It’s important to get advance directives decided before you need them

If an accident or sudden illness leaves you unable to speak for yourself, your loved ones won’t know what you want without an advance care plan.

“Advance care planning is really for everybody,” said Dr. Stephanie Peterson, Senior National Medical Director with Optum’s Enterprise Clinical Performance. “You can do it in just three simple steps, discuss, decide and document.”

The first step is to choose an advocate who you would want to speak for you if you can’t speak for yourself.

“If you have a sudden illness, or even a car accident and it leaves you unable to speak, you really want somebody that you can trust, who would make decisions for you that you would make for yourself. It can be somebody that knows you well, somebody that understands how you make decisions if you’re not able. It can be anybody.”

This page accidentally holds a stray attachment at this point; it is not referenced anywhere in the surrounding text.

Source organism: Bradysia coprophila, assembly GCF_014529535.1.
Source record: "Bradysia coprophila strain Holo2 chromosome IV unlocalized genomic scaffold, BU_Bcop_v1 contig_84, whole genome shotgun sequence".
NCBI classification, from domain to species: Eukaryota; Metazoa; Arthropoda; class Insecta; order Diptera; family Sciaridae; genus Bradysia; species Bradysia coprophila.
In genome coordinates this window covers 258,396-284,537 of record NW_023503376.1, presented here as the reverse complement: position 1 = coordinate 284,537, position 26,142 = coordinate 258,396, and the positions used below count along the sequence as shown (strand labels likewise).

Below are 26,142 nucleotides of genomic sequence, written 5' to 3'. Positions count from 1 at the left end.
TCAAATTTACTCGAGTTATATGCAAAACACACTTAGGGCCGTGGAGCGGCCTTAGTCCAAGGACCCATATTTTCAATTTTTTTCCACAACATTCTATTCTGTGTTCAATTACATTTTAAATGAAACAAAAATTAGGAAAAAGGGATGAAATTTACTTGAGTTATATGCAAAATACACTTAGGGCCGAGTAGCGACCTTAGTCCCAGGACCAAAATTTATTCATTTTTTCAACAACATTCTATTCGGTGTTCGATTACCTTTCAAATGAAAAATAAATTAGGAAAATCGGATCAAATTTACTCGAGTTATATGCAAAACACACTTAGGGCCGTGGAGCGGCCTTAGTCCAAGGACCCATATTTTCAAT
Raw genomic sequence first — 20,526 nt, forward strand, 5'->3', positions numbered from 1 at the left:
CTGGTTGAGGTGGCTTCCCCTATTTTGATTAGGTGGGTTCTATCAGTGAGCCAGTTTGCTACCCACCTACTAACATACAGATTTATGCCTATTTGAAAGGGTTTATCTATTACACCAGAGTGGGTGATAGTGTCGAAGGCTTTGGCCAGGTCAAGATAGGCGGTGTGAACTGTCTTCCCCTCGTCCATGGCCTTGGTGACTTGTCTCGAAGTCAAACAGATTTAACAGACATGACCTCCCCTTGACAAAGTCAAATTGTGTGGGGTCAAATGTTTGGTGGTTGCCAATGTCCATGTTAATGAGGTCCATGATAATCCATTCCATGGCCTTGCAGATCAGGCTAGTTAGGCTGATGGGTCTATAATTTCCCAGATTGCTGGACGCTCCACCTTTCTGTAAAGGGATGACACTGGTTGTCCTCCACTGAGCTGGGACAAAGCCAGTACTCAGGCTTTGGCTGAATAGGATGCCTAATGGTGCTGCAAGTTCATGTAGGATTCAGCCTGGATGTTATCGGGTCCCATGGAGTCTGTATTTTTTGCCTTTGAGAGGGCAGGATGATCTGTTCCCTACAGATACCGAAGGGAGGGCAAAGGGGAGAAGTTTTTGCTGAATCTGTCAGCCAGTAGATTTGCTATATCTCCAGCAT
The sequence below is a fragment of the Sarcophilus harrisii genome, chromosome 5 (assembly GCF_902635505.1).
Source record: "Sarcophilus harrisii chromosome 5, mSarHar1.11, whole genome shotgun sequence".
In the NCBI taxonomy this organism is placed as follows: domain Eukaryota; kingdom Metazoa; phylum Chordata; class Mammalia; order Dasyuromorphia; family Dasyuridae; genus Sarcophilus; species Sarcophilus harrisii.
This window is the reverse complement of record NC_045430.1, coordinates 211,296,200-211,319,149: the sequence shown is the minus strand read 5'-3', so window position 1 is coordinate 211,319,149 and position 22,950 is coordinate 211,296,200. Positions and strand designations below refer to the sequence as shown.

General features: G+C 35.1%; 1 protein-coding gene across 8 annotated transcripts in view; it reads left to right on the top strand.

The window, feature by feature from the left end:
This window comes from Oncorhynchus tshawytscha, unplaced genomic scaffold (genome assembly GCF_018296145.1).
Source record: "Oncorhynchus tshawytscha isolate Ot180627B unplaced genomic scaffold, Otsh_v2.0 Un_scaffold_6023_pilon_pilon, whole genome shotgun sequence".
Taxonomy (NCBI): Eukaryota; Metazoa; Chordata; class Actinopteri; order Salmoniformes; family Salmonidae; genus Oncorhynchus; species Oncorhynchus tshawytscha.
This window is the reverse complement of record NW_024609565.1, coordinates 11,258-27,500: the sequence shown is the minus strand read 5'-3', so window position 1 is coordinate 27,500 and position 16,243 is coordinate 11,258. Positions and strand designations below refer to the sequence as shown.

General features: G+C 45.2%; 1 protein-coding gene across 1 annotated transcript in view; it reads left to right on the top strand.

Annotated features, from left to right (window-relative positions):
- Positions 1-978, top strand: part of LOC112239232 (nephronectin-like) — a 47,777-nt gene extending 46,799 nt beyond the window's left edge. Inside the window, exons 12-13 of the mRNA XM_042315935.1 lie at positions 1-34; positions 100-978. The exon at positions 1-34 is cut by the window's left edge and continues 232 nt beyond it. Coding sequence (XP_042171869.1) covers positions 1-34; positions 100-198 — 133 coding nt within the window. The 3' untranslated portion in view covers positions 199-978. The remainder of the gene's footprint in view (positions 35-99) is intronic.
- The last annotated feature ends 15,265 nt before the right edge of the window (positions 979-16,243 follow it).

The important thing is that once you’ve decided who that is, you need to write that decision and your other wishes down, so that it’s clear in case others who were not part of the decision making process try to come in and change things.

“Talk to them about, if they had to make a difficult decision, things like breathing tubes or feeding tubes, how should they decide what to do,” said Peterson. “Everybody’s priorities and wishes are a little bit different. Having this discussion with them really ensures that you’re going to recieve the care that you want and your loved ones won’t have to guess.”

For more information on advance directives, visit to find state-specific forms.